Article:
The remake of the 1933 classic (still set in the '30s) brought in $68.1 million since its opening last Wednesday.
Director Carl Denham is looking to make a movie that'll make lots of money. This leads him to cast vaudeville actress Ann Darrow (Naomi Watts) as his lead to star opposite Bruce Baxter (Kyle Chandler).
Denham, Darrow, her crush - playwright Jack Driscoll (Adrien Brody) - and a host of others travel to the mysterious Skull Island to investigate the legend of the giant gorilla named Kong.
The crew, led by Captain Englehorn (Thomas Kretschmann) and assistant Preston (Colin Hanks), and their passengers tolerate each other enough until they run aground through the fog to Skull Island.
Not your typical hosts, the savage natives immediately capture Darrow to sacrifice her to Kong, but the big ape has other things on his mind.
Quicker than you can say a pick-up line, Kong lifts Darrow into the air and takes off into the island. Kong even fights off three tyrannosauruses in one hand while keeping a firm grip on his gal. A huge brontosaurus stampede and giant spider attacks also keep us on the edge of our seats.
Soon the two are bonding like gorilla glue, and the movie becomes a love story. In the original, the attraction was mostly one-sided, but this time around, it looks more mutual. Funny though, it doesn't come across as strange or gross. It's even amusing when Darrow performs some vaudeville routines for Kong to keep him tame.
Our ape Kong is eventually captured and brought to New York, which leads us to his famous jaunt up the side of the Empire State Building.
Despite the three-hour running time, "King Kong" is more fun than a barrel of monkeys. From the computer generated imaging (CGI) to the acting, it is a breath of fresh air during this holiday season.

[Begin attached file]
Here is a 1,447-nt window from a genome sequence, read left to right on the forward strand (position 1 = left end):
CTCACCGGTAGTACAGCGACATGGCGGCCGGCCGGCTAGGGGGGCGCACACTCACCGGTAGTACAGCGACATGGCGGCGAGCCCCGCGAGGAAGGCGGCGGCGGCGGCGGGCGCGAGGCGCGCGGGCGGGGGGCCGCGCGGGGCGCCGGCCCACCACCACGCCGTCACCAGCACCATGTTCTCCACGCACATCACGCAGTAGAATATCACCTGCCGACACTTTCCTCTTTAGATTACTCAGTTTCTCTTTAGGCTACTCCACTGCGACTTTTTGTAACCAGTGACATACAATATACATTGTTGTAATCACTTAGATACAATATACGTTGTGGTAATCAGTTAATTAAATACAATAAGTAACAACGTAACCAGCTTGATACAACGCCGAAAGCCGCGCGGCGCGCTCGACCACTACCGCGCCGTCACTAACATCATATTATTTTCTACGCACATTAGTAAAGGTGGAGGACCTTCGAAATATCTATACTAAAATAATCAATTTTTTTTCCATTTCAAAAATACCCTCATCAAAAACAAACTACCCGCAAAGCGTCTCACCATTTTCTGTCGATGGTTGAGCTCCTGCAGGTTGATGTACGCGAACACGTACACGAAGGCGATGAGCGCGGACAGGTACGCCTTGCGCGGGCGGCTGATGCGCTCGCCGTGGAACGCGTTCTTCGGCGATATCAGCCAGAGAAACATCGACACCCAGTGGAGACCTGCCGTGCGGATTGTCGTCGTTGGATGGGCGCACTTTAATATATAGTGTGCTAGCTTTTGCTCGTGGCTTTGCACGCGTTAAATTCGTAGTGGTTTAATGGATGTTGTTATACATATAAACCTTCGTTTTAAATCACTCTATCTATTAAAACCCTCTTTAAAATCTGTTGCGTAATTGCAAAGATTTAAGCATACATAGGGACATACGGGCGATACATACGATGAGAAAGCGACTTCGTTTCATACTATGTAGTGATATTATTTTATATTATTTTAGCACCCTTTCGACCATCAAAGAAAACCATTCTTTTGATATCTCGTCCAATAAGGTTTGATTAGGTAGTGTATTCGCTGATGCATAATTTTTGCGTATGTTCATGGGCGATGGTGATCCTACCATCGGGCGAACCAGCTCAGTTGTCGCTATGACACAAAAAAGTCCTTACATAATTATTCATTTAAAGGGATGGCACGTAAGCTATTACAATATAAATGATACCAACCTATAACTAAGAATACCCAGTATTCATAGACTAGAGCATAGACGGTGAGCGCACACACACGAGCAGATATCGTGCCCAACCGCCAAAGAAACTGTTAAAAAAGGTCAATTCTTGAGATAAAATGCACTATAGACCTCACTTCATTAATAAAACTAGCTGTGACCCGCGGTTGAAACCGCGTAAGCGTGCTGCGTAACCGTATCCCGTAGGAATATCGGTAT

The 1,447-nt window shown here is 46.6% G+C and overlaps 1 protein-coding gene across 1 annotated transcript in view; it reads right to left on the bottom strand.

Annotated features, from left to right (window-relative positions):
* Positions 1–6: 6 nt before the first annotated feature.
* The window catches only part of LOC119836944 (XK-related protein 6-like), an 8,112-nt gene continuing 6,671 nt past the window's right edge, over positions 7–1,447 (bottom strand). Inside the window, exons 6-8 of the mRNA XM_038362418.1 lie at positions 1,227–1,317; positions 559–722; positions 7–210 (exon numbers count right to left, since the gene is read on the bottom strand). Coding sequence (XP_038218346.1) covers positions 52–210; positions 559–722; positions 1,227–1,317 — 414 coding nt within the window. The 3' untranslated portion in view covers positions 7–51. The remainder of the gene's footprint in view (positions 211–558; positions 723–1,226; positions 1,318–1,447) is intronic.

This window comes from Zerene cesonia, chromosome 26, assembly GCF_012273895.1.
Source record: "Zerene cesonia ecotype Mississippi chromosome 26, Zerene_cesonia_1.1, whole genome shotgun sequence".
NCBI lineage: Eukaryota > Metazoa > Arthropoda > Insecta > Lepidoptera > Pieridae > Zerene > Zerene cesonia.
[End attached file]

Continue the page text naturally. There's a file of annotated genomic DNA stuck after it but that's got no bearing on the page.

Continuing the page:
There are times when "King Kong" drags, but when the ape of the (three) hour arrives, the movie is non-stop excitement.
Black, Watts and Brody are always fun to watch, and it's nice to see Black play along with some heavy hitters. Watts does an excellent job screaming her head off while showing compassion for her great ape.
The re-creation of New York from 1933 is excellent and stunning - as if you are actually there. This is one film that'll win an award or two in the near future.
You'll go bananas over this version of "King Kong," as it bunches four out of four stars.
"King Kong" is rated PG-13 for frightening adventure, violence and some disturbing images. Running time is 3 hours, 7 minutes.
Last week's No. 1, Walt Disney's "The Chronicles Of Narnia: The Lion, The Witch And The Wardrobe," slipped to No. 2 at $31.1 million - eclipsing the $100 million mark with $112.5 million in two weeks.
Warner Bros. "Harry Potter And The Goblet Of Fire" remains in the top five at No. 4 - adding $5.9 million to its five-week total of $252.5 million.
United Artists' "Yours, Mine And Ours" drops out of the top five to No. 7 with $3.4 million. The family comedy has gathered $45.1 million over the past month.
For more information and show times, contact Regal Cinemas Marketplace 24, 180 Mill Road, Oaks, at 610-666-6697.
Dennis J. Wright can be reached at email@example.com.